Something to Talk About: Fifth Circuit Reminds Us to Engage in the Interactive ProcessThe United States Court of Appeals for the Fifth Circuit recently reiterated the importance of engaging in the interactive process with employees seeking disability accommodations. This case serves as a helpful reminder, especially in the post-COVID-19 work-from-home era, that engaging in meaningful, collaborative conversations with your employees who seek accommodations is best for everyone.

Background on Reasonable Accommodations and the Interactive Process

Under the Americans with Disabilities Act, employees with qualifying disabilities may be entitled to a reasonable accommodation. An employee is generally considered disabled if he or she has a physical or mental impairment that, when active, substantially limits one or more major life activities (or if he or she is regarded as  or has record of having such a disability). An employee may request an accommodation to enable him or her to perform the job. However, as an employer, you are required only to grant reasonable accommodations; for example, you need not grant accommodations that eliminate an essential job function or that would be overly burdensome to your business model.

What is “reasonable” depends entirely on your business, the employee’s tasks and responsibilities, and all of the facts of the situation. To determine what is reasonable, the ADA requires you to engage in the “interactive process,” during which you and your employee discuss potential accommodations, explain what will or will not work, and come to the final landing point of what accommodations are “reasonable.” This can involve the employee’s medical provider or a third party, such as the Job Accommodation Network (JAN), to assess the situation.

Thompson v. Microsoft Corporation

The Fifth Circuit recently noted the importance of the interactive process and ultimately held that Microsoft adequately discussed potential accommodations with its employee. John Thompson was a senior-level executive with Microsoft. After the company raised some concerns about his work performance, he requested roughly 10 accommodations for his Autism Spectrum Disorder. The requested accommodations ranged from a noise-canceling headset to a specialized software that would help with his time management and organization to an assistant that would help him with administrative tasks.

Microsoft found some of Thompson’s requests to be reasonable, such as the headset, the software, a training for his managers on managing employees with Autism Spectrum Disorder, and a specialized job coach. However, it deemed others to be unreasonable, such as providing an administrative assistant. Microsoft believed that the administrative assistant, who Thompson wanted to help translate his verbal information into writing, would impede his relationship with the client, a key business element of his position. Microsoft believed that “the work product would be unacceptably watered down if filtered through a person with less or no experience in basic role requirements.” Additionally, Microsoft believed that the introduction of an assistant would slow down response time to clients, which was important in the role. Lastly, Microsoft noted that this request would require hiring an assistant to handle basic email and administrative tasks. Thus, Microsoft found this request (and others for similar reasons) to be unreasonable.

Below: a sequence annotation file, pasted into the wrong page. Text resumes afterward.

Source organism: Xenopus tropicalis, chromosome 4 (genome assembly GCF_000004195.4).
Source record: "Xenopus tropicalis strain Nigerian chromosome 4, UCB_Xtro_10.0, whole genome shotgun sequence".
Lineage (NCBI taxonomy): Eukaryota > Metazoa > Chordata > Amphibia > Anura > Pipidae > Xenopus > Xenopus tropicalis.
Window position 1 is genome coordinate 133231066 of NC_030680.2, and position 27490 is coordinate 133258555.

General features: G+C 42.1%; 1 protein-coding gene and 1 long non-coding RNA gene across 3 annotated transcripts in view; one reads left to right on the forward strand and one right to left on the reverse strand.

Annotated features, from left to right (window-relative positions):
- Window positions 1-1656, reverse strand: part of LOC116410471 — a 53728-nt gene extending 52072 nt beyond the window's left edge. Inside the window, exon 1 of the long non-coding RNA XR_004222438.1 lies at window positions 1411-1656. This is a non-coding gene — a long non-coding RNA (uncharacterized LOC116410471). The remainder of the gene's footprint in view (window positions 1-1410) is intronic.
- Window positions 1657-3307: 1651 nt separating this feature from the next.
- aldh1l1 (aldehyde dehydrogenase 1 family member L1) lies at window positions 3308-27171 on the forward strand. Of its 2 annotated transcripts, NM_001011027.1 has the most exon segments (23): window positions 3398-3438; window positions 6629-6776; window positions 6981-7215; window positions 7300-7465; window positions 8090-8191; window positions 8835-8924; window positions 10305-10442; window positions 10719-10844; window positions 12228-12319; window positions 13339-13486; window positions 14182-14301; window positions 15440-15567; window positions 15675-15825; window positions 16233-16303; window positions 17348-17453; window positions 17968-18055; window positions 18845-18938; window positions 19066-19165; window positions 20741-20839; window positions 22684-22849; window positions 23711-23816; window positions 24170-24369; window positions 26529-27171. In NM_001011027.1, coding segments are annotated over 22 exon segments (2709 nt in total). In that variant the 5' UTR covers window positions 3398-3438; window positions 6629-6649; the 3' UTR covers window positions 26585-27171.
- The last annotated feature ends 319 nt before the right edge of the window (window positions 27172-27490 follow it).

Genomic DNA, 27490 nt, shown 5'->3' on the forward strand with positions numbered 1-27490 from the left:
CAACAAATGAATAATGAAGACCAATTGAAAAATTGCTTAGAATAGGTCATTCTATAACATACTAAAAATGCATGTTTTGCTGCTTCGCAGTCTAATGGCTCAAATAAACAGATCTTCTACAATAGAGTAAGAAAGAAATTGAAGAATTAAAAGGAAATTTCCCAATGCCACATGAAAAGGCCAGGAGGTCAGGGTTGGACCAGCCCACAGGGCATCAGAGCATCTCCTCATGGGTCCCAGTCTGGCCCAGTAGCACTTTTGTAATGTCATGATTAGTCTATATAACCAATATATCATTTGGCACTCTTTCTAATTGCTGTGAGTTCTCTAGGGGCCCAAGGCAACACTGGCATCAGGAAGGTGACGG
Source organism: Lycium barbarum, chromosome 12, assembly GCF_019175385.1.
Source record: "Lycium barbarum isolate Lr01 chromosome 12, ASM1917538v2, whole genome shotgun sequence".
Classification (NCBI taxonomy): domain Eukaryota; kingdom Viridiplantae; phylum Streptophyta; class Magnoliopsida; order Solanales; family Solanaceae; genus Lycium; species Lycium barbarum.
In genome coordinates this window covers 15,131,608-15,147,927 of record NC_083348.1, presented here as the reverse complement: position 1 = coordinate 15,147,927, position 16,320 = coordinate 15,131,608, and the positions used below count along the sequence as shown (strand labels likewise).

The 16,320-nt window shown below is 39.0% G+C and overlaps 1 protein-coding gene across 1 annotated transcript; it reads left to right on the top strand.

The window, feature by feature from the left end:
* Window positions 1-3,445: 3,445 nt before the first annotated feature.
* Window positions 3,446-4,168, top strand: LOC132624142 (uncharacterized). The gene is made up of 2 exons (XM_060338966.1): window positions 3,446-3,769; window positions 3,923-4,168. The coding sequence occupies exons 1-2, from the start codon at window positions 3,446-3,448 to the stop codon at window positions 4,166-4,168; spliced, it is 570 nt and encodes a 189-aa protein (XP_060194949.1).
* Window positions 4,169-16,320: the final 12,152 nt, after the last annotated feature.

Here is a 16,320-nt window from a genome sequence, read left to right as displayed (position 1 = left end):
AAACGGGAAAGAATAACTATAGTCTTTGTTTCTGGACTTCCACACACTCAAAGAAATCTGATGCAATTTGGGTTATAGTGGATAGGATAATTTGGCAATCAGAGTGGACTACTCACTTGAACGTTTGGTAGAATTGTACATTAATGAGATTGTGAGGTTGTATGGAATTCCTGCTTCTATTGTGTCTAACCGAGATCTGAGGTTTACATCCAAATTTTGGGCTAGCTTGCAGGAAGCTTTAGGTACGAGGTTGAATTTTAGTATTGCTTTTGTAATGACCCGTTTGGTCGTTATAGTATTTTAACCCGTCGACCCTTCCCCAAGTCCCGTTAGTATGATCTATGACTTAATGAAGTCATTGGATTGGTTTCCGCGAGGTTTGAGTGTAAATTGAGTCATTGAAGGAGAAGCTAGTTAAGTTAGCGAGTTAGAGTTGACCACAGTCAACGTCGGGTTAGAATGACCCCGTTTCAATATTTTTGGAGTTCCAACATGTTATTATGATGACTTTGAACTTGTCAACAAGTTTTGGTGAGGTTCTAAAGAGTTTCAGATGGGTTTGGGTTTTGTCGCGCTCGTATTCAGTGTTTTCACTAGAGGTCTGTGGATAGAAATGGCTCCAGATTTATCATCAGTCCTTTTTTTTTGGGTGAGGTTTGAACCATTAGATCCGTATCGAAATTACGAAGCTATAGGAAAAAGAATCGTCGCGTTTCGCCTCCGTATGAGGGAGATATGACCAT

Importantly, Microsoft discussed these concerns with Thompson. From mid-May through July, Microsoft discussed with Thompson the accommodations requested, explained why it found them either reasonable or unreasonable, and encouraged him to suggest alternate accommodations. Nonetheless, Thompson insisted on his requested accommodations that Microsoft deemed unreasonable, and, when the parties did not come to an agreement, he was placed in a job-reassignment process. He brought suit, claiming, among other things, failure to accommodate his disability under the ADA.

After the court discussed the soundness of Microsoft’s business judgment conclusions regarding the reasonableness of the requested accommodations, it spent a considerable amount of time on the interactive process. The court described the interactive process as a “flexible, interactive discussion to determine the appropriate accommodation” and strongly stated that “an employer’s unwillingness to engage in a good faith interactive process is a violation of the ADA.” Notably, the court reminded employers that the appropriate accommodation need not be the employee’s preferred one; instead, “the employer is free to choose the less expensive accommodation or the accommodation that is easier for it to provide,” so long as it is effective and reasonable.

The court then held that Microsoft properly engaged in the interactive process with Thompson because it: